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# If temperature is decreased, then relaxation time of electrons in metals willA. IncreaseB. DecreaseC. FluctuateD. Remain constant

Hint: As we know that the relaxation time is inversely proportional to the resistance of the metals. The variation of resistance with temperature in metals is directly proportional so when the temperature increases the resistance increases and vice versa.

Formula used:
$R\propto \dfrac{1}{\tau }$
$R\propto T$
Where $R$ - resistance of metals
$T$ - temperature
$\tau$ - relaxation time

As we know that the resistivity of metal is connected with relaxation time by:
$\rho =\dfrac{m}{n{{e}^{2}}\tau }$
Where $\rho$ - resistivity of metals
$m$ - mass of electron
$e$ - electronic charge
$n$ - electron density
And the relation between resistance and resistivity is:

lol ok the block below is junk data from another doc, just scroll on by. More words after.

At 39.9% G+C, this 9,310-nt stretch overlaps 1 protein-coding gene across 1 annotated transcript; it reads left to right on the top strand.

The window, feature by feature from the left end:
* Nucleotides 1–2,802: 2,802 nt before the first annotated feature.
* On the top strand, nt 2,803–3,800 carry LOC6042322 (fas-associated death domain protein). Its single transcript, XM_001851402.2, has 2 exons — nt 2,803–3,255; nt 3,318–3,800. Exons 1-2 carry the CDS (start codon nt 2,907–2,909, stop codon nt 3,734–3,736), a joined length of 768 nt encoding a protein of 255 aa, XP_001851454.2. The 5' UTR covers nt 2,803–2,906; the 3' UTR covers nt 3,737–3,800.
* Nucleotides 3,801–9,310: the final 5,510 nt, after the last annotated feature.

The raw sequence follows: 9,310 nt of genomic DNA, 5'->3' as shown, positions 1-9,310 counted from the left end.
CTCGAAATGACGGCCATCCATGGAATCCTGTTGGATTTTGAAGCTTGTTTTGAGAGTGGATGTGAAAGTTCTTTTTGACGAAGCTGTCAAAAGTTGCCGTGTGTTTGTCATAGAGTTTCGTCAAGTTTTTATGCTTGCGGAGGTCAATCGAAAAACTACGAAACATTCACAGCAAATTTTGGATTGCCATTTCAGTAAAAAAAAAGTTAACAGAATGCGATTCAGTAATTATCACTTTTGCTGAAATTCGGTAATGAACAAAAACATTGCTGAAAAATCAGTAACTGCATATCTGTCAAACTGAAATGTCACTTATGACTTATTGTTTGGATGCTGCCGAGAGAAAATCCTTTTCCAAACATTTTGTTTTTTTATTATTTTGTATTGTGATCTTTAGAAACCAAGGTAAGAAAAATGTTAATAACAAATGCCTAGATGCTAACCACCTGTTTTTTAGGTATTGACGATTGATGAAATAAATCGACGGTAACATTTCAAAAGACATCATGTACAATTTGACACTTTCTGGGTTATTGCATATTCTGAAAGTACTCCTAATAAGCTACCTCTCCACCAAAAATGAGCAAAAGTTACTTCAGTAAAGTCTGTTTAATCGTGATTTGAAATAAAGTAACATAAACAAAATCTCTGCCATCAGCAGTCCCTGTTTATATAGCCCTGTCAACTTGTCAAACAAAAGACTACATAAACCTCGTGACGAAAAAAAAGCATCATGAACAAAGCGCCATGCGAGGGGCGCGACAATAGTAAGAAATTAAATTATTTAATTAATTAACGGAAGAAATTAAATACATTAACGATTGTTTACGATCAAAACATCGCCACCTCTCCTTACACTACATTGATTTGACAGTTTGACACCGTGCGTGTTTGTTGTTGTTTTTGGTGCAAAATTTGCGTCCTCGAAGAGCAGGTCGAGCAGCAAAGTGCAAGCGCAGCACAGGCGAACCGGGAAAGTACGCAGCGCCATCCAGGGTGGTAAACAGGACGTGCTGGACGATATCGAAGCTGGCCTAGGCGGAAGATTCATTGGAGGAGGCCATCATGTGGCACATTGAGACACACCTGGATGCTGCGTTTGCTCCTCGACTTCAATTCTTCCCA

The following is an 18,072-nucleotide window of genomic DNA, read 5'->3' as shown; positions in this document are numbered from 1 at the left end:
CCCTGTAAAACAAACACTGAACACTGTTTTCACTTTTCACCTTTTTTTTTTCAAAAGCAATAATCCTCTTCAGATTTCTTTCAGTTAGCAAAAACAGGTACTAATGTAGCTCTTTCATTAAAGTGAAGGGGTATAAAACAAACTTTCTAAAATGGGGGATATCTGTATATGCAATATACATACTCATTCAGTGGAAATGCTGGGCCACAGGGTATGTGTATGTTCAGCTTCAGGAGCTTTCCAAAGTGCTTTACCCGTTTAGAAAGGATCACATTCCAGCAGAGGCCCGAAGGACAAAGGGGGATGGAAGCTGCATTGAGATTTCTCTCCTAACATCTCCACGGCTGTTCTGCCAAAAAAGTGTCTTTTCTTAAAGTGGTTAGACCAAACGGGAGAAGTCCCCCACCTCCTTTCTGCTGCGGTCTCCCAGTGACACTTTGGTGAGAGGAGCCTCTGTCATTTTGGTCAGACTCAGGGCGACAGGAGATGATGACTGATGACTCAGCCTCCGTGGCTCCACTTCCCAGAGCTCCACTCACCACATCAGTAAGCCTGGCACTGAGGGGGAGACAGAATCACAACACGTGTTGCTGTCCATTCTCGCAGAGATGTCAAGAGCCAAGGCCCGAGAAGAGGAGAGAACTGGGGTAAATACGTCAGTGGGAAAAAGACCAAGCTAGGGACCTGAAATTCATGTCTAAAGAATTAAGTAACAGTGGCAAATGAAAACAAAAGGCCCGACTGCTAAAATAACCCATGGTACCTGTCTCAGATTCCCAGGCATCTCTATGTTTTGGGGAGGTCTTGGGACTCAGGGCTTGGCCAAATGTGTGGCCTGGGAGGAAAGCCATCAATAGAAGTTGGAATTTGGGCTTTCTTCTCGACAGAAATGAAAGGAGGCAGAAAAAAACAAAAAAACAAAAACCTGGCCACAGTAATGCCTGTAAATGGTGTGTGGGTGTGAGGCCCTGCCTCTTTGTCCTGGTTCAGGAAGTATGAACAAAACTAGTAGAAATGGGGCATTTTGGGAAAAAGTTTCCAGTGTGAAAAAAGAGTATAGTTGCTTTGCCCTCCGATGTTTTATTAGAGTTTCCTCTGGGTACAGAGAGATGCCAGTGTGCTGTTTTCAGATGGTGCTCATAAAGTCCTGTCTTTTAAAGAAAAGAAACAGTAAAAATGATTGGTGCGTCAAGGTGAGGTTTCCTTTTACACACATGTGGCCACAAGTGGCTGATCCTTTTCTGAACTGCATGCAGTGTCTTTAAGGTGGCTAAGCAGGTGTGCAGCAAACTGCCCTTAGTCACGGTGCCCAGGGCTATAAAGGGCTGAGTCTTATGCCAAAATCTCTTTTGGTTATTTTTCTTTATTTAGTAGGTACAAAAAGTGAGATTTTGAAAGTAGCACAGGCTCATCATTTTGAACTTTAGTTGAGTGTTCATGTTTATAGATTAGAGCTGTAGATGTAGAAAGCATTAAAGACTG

\begin{align} & R=\dfrac{\rho l}{A} \\ & \Rightarrow R=\dfrac{ml}{n{{e}^{2}}\tau A} \\ & \\ \end{align}
Or we can write as $R\propto T\propto \dfrac{1}{\tau }$
So, when we increase temperature then resistance of the metals will also increase and the relaxation time decreases with increase in temperature.

So, the correct answer is “Option A”.

Although mostly collision times in metals are quite short (on the order of 10$^{-14}$ s at room temperature), mean free paths range from about 100 atomic distances at room temperature to 106 atomic distances in pure metals near temperature. So the relaxation time will depend upon the metal we choose and then the variation of resistance and temperature.